About Me

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Delta, British Columbia, Canada
I took very early retirement from teaching in '06 and did some traveling in Europe and the UK before settling down to do some private tutoring. As a voracious reader, I have many books waiting in line for me to read. Tell me I shouldn't read something, and I will. I'm a happy, optimistic person and I love to travel and through that believe that life can be a continuous learning experience. I'm looking forward to traveling more some day. I enjoy walking, cycling, water aerobics & and sports like tennis, volleyball, and fastpitch/baseball. I'm just getting into photography as a hobby and I'm enjoying learning all the bits and bobs of my digital camera. My family is everything to me and I'm delighted to be the mother of two girls and the Gramma of a boy and a girl. I may be a Gramma, but I'm at heart just a girl who wants to have fun.

Saturday, April 22, 2006

Retirement is now called "LifeShift"

With retirement on my horizon, lately I've noticed much more information on the topic in magazines and newspapers. In the Vancouver Sun dated Saturday, April 22, 2006 there is an article entitled "It's not retirement any more, it's now called "LifeShift."

This article got me thinking about my own retirement. I've been telling everyone I know that I'm not ending my teaching career to sit in a rocking chair and knit bootees, but rather I'm excited about a new beginning for me. Now I'll be able to do all the things I've always wanted to do but couldn't because I had to make a living and raise my daughters.

I think that most single women fear poverty. Without a man in our lives to help out financially, we can be driven to work and save for our old age. We give up a lot of fun traveling, going out to the theatre, dining out at elegant restaurants, buying gorgeous clothes, etc. Our first priorities are our children and our pensions. We worry that we won't have enough money to live comfortably when we have to retire.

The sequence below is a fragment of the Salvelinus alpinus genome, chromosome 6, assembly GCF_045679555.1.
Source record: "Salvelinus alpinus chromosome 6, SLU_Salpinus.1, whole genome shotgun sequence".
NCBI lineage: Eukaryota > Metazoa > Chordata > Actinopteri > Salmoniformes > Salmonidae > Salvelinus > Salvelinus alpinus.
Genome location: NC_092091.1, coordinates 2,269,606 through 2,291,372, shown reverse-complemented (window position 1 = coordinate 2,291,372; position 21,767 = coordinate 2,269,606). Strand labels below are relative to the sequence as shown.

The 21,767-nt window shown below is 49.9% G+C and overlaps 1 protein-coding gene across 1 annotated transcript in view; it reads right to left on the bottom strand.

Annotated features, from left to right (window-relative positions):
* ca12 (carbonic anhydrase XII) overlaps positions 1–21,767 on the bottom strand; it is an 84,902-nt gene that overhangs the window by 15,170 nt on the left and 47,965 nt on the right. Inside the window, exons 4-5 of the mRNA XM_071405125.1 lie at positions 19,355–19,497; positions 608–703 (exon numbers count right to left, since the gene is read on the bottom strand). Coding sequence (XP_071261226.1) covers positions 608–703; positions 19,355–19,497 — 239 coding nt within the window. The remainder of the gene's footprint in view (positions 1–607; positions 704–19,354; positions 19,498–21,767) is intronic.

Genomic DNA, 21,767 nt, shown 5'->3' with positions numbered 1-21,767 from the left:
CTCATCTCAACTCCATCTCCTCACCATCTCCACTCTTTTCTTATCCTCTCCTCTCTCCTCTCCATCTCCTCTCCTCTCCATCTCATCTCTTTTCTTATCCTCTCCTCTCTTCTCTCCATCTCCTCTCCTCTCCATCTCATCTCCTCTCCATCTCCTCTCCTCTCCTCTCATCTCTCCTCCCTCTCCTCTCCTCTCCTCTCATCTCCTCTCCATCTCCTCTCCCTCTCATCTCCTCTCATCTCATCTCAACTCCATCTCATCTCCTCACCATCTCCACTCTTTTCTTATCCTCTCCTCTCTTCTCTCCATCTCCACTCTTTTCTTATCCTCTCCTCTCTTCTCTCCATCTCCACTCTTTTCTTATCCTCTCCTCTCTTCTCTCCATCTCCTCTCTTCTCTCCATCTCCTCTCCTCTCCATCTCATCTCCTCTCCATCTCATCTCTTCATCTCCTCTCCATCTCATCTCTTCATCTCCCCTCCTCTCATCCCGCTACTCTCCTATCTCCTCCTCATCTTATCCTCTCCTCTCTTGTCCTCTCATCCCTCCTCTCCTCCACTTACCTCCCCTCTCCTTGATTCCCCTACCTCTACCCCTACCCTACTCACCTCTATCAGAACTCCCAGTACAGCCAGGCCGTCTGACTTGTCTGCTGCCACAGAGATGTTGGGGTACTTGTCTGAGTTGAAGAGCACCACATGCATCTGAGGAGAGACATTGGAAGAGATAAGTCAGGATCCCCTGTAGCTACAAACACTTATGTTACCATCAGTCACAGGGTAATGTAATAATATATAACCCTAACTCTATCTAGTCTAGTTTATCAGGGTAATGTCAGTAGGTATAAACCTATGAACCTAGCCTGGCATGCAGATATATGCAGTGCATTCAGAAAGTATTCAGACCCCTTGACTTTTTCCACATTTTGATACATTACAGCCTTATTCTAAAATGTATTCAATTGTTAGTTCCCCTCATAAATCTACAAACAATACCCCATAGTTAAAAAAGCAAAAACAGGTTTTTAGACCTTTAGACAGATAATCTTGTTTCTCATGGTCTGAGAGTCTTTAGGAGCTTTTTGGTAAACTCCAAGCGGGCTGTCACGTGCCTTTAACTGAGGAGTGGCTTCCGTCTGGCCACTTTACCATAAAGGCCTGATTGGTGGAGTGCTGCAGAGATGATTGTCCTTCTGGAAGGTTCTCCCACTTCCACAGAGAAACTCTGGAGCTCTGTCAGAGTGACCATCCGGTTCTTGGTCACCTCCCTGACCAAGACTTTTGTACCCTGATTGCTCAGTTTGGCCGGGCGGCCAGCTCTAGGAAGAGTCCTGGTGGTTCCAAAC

Some articles state that you need 70% of your gross income to retire. But by planning carefully, that is not the case. If you are debt-free, it is possible to live on 35 to 40% of your gross income. We are no longer like our fathers. We are healthier, more fit, and our life expectancy is greater. We also desire to stay active as long as our health lasts. Also, we are probably the first generation of women that are retiring. Let's face it, most of our mothers stayed at home and looked after the house and our fathers.

The future will be very interesting for us as more and more women retire and set out on their own to live the last third of their lives to the fullest. Whatever our dreams, may we all reach for the stars!